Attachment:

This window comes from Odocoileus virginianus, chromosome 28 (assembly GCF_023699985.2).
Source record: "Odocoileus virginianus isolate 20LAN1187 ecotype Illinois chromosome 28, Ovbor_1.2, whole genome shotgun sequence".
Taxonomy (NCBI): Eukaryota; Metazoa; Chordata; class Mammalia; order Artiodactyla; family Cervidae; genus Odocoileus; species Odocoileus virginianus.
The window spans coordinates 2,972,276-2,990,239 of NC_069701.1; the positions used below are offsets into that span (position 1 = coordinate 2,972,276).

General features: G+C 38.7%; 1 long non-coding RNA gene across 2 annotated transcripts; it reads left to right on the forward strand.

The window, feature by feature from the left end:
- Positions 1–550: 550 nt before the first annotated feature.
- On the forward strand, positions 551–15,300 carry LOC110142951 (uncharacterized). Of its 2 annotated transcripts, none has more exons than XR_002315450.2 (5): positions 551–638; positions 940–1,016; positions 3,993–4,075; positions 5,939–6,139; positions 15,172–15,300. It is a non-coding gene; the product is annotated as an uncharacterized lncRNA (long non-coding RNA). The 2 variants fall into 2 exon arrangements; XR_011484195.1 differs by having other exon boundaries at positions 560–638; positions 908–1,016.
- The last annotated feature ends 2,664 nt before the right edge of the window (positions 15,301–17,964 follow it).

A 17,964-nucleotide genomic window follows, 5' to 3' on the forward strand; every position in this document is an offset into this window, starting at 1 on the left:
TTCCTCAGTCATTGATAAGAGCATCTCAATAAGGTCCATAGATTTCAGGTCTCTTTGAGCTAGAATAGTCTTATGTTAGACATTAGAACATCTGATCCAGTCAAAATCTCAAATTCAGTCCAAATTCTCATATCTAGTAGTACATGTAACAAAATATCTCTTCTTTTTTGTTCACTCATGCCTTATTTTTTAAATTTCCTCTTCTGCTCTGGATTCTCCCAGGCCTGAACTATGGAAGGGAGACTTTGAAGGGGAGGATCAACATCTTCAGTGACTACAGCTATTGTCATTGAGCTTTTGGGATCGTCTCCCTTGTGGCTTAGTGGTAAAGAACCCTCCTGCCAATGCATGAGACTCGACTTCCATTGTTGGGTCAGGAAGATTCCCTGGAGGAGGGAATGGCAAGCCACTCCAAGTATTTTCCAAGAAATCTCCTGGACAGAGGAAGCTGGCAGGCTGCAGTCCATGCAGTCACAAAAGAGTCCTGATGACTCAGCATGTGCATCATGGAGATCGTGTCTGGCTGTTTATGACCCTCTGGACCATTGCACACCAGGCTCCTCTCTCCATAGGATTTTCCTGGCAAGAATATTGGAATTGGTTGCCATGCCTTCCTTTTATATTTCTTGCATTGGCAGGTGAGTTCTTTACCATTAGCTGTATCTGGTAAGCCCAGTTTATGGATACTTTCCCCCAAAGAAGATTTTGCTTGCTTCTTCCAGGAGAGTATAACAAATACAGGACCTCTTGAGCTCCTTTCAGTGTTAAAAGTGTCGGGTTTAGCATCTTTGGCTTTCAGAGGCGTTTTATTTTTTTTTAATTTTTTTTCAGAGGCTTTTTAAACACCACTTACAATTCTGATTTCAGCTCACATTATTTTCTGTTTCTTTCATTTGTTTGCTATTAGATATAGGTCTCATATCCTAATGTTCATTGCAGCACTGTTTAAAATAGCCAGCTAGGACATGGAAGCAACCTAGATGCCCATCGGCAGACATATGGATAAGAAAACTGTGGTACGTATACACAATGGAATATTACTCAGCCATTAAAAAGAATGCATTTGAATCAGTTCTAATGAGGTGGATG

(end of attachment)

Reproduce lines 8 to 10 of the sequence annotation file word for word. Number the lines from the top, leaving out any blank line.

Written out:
- On the forward strand, positions 551–15,300 carry LOC110142951 (uncharacterized). Of its 2 annotated transcripts, none has more exons than XR_002315450.2 (5): positions 551–638; positions 940–1,016; positions 3,993–4,075; positions 5,939–6,139; positions 15,172–15,300. It is a non-coding gene; the product is annotated as an uncharacterized lncRNA (long non-coding RNA). The 2 variants fall into 2 exon arrangements; XR_011484195.1 differs by having other exon boundaries at positions 560–638; positions 908–1,016.
- The last annotated feature ends 2,664 nt before the right edge of the window (positions 15,301–17,964 follow it).

A 17,964-nucleotide genomic window follows, 5' to 3' on the forward strand; every position in this document is an offset into this window, starting at 1 on the left: